I want to take the Birmingham commitment to heart.

Anyone can sign a piece of paper (or in this age, click on “I agree”) signifying a commitment. So why bother? Because nonviolence during a public demonstration isn’t something to take for granted. Public affirmation reinforces personal commitment. Public affirmation is part of accountability to the larger community. It draws a clear line between those peaceful demonstrators and any people willing to resort to violence to impede them.

I have neighbors who take umbrage at the assertion that today’s pro-life movement is part of the civil rights movement that came to flower at that March on Washington in ’63. In reply, I can only avow that life is the fundamental civil and human right. Abortion takes lives, and there are businesses that profit from it. Let peaceful public witness to that continue.

I haven’t endured the physical abuse to which the Birmingham demonstrators were subjected. Their example is awesome even today. They faced police dogs and fire hoses, and still made a commitment to nonviolent public witness and action. The best way for me to honor their memory is to emulate them, even though I’ve faced nothing worse so far than name-calling.

Recall that the nonviolent demonstrators in Birmingham were far from passive. There was urgency in their goal of justice and reconciliation. From a 1963 UPI report on the Birmingham demonstrations: “King reacted strongly, however, to a statement by Attorney General Robert Kennedy suggesting that the all-out integration drive here was ill-timed. ‘I grow weary of those who ask us to slow down,’ King told a reporter. ‘I begin to feel that the moderates in America are our worst enemy.’”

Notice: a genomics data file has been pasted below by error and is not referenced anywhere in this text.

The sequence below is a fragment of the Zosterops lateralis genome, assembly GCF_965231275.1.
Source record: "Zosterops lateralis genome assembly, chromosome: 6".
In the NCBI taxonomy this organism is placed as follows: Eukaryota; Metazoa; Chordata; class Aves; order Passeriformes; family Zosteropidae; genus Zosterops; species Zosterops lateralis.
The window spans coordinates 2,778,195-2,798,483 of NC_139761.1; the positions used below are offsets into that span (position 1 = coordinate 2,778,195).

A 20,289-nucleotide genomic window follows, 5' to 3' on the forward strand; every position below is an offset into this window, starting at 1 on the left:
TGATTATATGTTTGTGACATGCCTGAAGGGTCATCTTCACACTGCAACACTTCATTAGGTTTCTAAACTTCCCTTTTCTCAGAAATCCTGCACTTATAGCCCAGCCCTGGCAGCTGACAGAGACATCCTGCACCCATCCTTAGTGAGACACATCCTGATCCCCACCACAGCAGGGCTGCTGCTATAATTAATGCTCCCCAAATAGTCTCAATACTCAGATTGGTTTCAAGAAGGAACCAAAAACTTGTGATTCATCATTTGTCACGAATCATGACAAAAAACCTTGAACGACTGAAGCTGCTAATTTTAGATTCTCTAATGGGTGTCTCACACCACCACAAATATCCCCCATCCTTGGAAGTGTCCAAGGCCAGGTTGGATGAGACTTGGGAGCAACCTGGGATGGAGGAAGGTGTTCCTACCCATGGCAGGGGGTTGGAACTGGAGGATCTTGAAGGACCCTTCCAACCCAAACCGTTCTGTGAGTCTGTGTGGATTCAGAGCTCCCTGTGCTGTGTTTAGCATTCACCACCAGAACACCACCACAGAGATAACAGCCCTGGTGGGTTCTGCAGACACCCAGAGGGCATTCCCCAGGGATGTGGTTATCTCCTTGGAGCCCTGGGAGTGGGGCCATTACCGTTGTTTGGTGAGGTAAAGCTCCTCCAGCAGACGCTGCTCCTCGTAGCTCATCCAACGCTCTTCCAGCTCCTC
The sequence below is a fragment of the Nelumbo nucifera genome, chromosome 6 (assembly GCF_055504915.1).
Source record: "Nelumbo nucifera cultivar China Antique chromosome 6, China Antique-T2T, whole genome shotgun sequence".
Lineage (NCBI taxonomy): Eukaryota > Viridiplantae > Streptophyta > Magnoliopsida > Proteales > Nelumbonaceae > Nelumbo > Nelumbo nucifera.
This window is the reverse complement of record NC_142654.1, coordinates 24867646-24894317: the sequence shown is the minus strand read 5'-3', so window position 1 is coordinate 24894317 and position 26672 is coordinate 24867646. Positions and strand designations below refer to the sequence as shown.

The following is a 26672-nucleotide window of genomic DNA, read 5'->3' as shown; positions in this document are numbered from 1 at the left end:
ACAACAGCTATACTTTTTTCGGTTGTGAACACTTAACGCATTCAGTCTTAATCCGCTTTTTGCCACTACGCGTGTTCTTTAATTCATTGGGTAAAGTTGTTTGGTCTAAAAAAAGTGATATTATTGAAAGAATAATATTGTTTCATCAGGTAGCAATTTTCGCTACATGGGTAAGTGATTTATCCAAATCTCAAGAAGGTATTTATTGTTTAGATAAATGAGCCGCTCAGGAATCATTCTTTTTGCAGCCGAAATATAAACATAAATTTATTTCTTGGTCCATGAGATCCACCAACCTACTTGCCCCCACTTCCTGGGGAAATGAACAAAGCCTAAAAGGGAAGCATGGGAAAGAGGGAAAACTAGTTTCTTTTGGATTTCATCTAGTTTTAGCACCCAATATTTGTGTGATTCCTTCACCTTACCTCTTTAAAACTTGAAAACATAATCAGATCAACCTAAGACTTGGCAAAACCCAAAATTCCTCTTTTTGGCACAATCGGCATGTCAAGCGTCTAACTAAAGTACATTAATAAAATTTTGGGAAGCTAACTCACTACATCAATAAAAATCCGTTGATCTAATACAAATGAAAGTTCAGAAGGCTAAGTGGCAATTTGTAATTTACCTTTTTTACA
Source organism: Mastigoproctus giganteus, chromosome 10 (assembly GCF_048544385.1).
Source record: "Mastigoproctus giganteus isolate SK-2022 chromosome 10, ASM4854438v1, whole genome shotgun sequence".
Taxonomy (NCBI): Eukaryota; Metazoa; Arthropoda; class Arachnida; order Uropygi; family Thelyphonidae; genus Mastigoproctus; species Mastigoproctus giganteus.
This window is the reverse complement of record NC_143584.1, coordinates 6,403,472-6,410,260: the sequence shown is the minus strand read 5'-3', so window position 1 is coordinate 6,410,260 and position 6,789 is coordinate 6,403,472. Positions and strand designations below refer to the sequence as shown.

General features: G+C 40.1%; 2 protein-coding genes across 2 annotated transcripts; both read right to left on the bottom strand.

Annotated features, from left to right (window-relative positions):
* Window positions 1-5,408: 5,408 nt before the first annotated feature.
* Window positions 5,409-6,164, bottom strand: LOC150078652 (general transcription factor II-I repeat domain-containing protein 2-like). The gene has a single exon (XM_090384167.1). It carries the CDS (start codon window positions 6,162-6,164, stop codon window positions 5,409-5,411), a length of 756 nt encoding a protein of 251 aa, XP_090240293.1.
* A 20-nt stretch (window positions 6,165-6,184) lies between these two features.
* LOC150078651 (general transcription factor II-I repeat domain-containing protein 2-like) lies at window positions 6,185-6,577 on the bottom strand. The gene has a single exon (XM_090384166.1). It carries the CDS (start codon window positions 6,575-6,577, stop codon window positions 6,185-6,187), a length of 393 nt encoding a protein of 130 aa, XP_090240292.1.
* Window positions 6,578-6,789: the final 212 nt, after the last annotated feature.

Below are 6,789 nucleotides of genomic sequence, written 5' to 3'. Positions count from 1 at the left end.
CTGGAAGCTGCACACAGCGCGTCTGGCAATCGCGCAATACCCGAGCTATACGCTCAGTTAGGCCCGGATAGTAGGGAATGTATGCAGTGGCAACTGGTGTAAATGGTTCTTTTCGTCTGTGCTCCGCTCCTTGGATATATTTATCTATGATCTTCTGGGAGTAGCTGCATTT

The events and words of 1963 aren’t frozen in place, devoid of application to our own times. View them not as an archaeologist views a dig, but as a traveler views a map: take this path, not that one. I could do worse than follow the people who signed those cards in Birmingham.

The next hundred days

Donald Trump is president-elect. All of New Hampshire’s Members of Congress and U.S. Senators next term will be pro-abortion women. In a contest between two men who have voted repeatedly to send public money to abortion providers, the New Hampshire governor’s race went to the candidate with one fewer PP contract nod to his credit.

No whining. There’s work to be done.

Politicians are deciding which policies they want to push hardest in their first days and months in office. The first hundred days set the tone for the rest of the term.